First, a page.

scan0001 - Americans spend more than $250 billion per year...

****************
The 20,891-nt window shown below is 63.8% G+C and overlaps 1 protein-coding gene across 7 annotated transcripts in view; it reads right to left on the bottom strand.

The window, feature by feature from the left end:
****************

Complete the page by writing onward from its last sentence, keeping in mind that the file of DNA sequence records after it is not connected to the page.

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Unformatted text preview: Americans spend more than $250 billion per year on prescription and over—the—counter (OTC) medicines, about one—half of the world’s total. Our medicine cabinets are fairly well stocked. If you and your family are typical consumers, you may have headache pills, muscle relaxers, antacids, cough syrup, and a couple of old bottles of antibiotics. A quick check of the active ingredients reveals that these bottles contain such compounds as ibuprofen, magnesium salicylate, sodium bicarbonate, and pseudoephedrin. One of the more common ingredients in a pain—relieving OTC medicine is aspirin (a molecular compound). Sodium bicarbon— ate (anionic compound) is typically used as an antacid. These two compounds work in different ways to relieve common maladies, and they are fundamentally different in their chemical makeup. They do not have the same numbers and types of atoms, although this alone isn’t enough to explain why these compounds differ radically in many properties, including melting point, boiling point, solubility in water, and chemical reactivity. The main difference lies in their designation as mole— cular compounds or ionic compounds, and this designation is made on the basis of the way in which the atoms are bound together. Biochemists, medicinal chemists, and pharmacognocists (who study the properties of drugs, especially focusing on those from natural sources) are familiar with molec- ular and ionic compounds. One of the fundamental questions asked by these scien- tists is How do the bonds within a compound, the shape of the compound, and the physical properties of the compound contribute to its ability to treat a disease or common malady? In this chapter, we will answer this question and others as we explore how atoms are held together, and how this bonding determines the shapes and properties of compounds. 1,... Modeling Bonds W‘— We will begin our discussion by looking at the ways in which researchers View the compounds with which they work. Although the formula of a po- tential drug can be useful for determining the number and types of atoms it contains, it doesn’t say much about the molecular shape. Aspirin—acetylsal— icylic acid—Which we discussed in Chapter 3, has the formula C9HgO4. The formula alone provides no information about how aspirin structurally inter- acts with the body to alleviate a headache. To find out more, we must look deeper into the atom—into the role that the electron plays in determining shapes. Our first key idea is that the different arrangements of the electrons in a compound help determine the shape and the properties of that compound. Three Kinds of Bonds Acetylsahcyhc acid C9H804 In their search for marketable pharmaceuticals, biochemists, medicinal chemists, and pharmacognocists use a wide range of molecular models, three- dimensional depictions of the structure of molecules, as tools to examine the shape and properties of compounds. To be ideal for the marketplace, a com— pound should I effectively treat a particular disease, malady, or ailment I have no serious side effects I be inexpensive to mass—produce 303 ...
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